In December, shareholders of 160-year-old Solvay will gather at a conference centre in downtown Brussels. Rather than a borefest of committee affairs and audits, this meeting promises to be an emotional affair: investors will vote on whether to split the historic chemical company in two.
Center stage will be CEO Ilham Kadri, a former Dow executive and ex-CEO of cleaning-chemical supplier Diversey Inc. She took over four years ago when the board and founding Solvay family, with a 30% stake, were looking for someone to address a stubbornly low stock-market valuation. Something as dramatic as a breakup wasn’t on the cards, but the family got on board.
Solvay’s place in the history books is cemented, but its share-price performance has been less solid. Scientist-turned-entrepreneur Ernest Solvay cracked the code for industrially producing synthetic soda ash. Cash flowed and decades of expansion into new areas like cosmetic ingredients, polymers and composites followed. Yet the fashion for conglomerates with both commodity- and specialty-chemical businesses has waned, and the value of Solvay’s exploits in high-performance materials to lightweight aircraft and EVs were largely overlooked by the stock market.
Following Kadri has been a whirlwind of financial and cultural change sweeping through a company that some considered stuffy and behind the times. Along came a management shake up, a new strategy, sustainability programs, up to EU2 billion in asset sales, and Solvay’s first employee stock ownership plan.
Then, 12 months ago, Kadri and the board proposed the split. Even Solvay’s new headquarters in Brussels that it’s moving into later this year will be sawn in half.
“We looked at all the options, clinically: should we stay the same, or continue selling businesses or do M&A,” Kadri said in an interview with chemicalESG.
Gaining shareholder approval at the December EGM will be her final hurdle and she will be facing a crowd that’s both financially and emotionally invested. Typically, shareholder meetings last up to a couple of hours and attract a few hundred investors: there’s always a good number of descendants of the original founders in the crowd. At last year’s AGM, 67% of the capital was represented, with 31% from Solvac, a Belgian holding company listed on Euronext Brussels that groups together the investments of Solvay family members.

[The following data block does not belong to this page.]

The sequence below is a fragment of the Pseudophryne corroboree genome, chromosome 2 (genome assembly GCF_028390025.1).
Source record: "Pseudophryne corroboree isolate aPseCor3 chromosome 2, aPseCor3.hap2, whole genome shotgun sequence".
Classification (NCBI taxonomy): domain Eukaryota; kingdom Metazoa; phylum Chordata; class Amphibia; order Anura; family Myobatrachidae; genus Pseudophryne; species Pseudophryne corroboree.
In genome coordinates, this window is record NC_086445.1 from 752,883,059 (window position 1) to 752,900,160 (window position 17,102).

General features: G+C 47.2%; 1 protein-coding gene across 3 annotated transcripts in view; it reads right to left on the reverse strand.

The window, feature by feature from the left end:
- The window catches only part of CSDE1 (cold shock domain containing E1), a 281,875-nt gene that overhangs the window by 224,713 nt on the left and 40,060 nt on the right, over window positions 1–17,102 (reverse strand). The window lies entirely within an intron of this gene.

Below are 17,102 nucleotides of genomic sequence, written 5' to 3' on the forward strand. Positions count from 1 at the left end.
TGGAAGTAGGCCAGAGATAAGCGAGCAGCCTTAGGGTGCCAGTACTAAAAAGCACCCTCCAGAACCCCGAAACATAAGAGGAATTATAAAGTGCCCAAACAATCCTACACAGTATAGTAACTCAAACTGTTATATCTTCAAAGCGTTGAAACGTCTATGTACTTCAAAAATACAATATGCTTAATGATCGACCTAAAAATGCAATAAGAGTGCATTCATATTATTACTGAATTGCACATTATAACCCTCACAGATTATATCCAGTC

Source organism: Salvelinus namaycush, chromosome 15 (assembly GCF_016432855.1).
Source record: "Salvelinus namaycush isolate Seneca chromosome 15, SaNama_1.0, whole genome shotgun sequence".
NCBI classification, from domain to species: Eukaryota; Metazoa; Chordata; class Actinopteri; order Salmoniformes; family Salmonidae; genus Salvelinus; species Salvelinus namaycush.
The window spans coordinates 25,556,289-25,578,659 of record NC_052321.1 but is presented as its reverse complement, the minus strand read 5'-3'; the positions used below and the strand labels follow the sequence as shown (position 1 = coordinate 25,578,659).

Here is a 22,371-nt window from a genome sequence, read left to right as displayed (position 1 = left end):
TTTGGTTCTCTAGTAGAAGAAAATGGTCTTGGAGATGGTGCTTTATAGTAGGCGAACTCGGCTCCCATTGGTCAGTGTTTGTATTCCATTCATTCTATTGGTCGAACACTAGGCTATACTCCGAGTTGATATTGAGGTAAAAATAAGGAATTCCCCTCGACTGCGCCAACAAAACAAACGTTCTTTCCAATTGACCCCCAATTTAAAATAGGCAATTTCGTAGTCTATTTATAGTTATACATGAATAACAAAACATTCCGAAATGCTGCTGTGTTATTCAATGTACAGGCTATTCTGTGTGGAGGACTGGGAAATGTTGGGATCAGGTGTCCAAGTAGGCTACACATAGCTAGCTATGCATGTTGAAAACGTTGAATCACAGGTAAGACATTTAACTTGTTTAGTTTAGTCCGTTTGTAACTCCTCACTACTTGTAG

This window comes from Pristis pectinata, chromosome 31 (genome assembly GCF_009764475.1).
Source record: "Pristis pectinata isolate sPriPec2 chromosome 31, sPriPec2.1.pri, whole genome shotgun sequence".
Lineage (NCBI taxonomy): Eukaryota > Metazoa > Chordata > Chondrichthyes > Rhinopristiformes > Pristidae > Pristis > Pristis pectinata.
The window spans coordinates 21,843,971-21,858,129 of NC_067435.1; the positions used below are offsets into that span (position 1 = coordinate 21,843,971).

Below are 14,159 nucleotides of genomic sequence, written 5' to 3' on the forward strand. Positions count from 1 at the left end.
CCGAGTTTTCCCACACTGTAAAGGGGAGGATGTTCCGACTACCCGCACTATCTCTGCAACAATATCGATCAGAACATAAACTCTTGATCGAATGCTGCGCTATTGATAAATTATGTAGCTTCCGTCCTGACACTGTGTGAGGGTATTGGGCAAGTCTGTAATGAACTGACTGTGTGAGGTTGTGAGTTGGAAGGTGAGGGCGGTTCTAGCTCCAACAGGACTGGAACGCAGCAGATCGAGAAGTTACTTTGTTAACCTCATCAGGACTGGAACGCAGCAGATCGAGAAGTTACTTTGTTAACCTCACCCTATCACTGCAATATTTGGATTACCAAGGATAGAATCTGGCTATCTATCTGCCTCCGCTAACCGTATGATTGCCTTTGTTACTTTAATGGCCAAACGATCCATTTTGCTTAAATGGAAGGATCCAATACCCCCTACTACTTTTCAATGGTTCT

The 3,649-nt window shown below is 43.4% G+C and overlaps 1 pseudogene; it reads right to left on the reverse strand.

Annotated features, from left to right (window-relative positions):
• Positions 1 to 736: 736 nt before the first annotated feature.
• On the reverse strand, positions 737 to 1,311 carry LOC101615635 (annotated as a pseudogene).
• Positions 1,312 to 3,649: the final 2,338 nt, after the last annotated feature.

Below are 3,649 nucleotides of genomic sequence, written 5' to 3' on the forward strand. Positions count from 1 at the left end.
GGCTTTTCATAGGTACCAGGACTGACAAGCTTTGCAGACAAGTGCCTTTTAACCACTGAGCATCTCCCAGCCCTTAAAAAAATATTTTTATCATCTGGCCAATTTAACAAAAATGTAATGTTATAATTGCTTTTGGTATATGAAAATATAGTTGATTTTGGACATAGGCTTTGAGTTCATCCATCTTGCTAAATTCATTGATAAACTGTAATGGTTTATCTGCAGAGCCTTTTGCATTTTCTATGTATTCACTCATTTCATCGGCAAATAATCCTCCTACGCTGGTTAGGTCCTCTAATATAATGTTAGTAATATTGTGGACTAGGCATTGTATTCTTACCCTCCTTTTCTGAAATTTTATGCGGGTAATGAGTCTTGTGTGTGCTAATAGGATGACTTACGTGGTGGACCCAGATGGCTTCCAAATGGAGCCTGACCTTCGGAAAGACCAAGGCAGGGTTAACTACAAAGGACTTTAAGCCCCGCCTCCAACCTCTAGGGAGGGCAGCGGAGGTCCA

Nothing is being left to chance, according to the CEO. The groundwork is being done and investors educated well in advance (there are YouTube videos, roadshows…you name it). Solvay’s much-improved financial performance and balance sheet will help with the marketing offensive.
Kadri led the carve out of cleaning-chemical maker Diversey from Sealed Air Corp. and she’s says she has taken the best practises from that experience, while avoiding repeating some of the mistakes. This time around, Solvay set up a fully dedicated in-house team to oversee the separation so that senior leadership, business unit heads and functional executives didn’t get distracted.
“Last time, it was a bit everybody was doing everything,” she said. “People asked me why are you taking so much time for something that could be done in six to 12 months. I don’t regret that we gave ourselves a buffer because we needed to go through 2022, which was not an easy year.”
The dedicated team, with the help of some consultants, has already spent a year working on the “heavy” separation process to create two functioning organisations, all in the midst of turbulent markets and economies. For now, they are referred to as EssentialCo and SpecialtyCo. The former is Solvay’s legacy EU5.5 billion revenue commodity business, comprised of soda ash, peroxides, silica, coating additives as well as Special Chem (rare earth and fluor chemicals). The latter is the more dynamic, a world of complex polymers, ingredients and composites for aircraft wings, battery materials, cosmetics etc.
Around June or July, Solvay will lay out the capital structures for E-Co and S-Co and seek feedback from credit agencies in the quest to win investment-grade ratings. Sometime in the third quarter, Solvay will start conversations with bondholders to get them on board. And finally, in the fall, both businesses will hold investor days.
“There’s a lot of hard work, sweat and pain. You don’t wake up every morning and decide to split a 160-year-old company,” Kadri said.
(This story was updated on March 17 to provide the latest revenue figure for E-Co and correct how long CEO Kadri has been at Solvay.)